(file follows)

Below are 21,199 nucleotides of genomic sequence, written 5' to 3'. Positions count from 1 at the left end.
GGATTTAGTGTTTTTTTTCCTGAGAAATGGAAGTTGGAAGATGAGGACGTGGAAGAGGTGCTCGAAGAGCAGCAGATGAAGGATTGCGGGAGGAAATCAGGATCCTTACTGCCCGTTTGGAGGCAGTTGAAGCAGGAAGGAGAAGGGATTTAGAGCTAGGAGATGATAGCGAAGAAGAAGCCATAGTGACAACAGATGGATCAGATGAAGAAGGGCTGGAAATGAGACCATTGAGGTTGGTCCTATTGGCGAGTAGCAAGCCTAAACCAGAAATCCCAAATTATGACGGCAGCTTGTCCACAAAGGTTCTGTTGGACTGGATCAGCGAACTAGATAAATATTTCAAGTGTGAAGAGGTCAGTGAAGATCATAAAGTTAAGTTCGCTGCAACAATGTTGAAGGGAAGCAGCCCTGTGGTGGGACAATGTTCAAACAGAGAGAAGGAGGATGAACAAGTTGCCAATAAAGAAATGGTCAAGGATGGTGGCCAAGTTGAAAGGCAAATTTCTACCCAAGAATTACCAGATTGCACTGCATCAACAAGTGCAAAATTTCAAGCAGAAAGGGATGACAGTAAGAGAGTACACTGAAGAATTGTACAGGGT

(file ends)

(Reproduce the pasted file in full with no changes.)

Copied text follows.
Below are 21,199 nucleotides of genomic sequence, written 5' to 3'. Positions count from 1 at the left end.
GGATTTAGTGTTTTTTTTCCTGAGAAATGGAAGTTGGAAGATGAGGACGTGGAAGAGGTGCTCGAAGAGCAGCAGATGAAGGATTGCGGGAGGAAATCAGGATCCTTACTGCCCGTTTGGAGGCAGTTGAAGCAGGAAGGAGAAGGGATTTAGAGCTAGGAGATGATAGCGAAGAAGAAGCCATAGTGACAACAGATGGATCAGATGAAGAAGGGCTGGAAATGAGACCATTGAGGTTGGTCCTATTGGCGAGTAGCAAGCCTAAACCAGAAATCCCAAATTATGACGGCAGCTTGTCCACAAAGGTTCTGTTGGACTGGATCAGCGAACTAGATAAATATTTCAAGTGTGAAGAGGTCAGTGAAGATCATAAAGTTAAGTTCGCTGCAACAATGTTGAAGGGAAGCAGCCCTGTGGTGGGACAATGTTCAAACAGAGAGAAGGAGGATGAACAAGTTGCCAATAAAGAAATGGTCAAGGATGGTGGCCAAGTTGAAAGGCAAATTTCTACCCAAGAATTACCAGATTGCACTGCATCAACAAGTGCAAAATTTCAAGCAGAAAGGGATGACAGTAAGAGAGTACACTGAAGAATTGTACAGGGT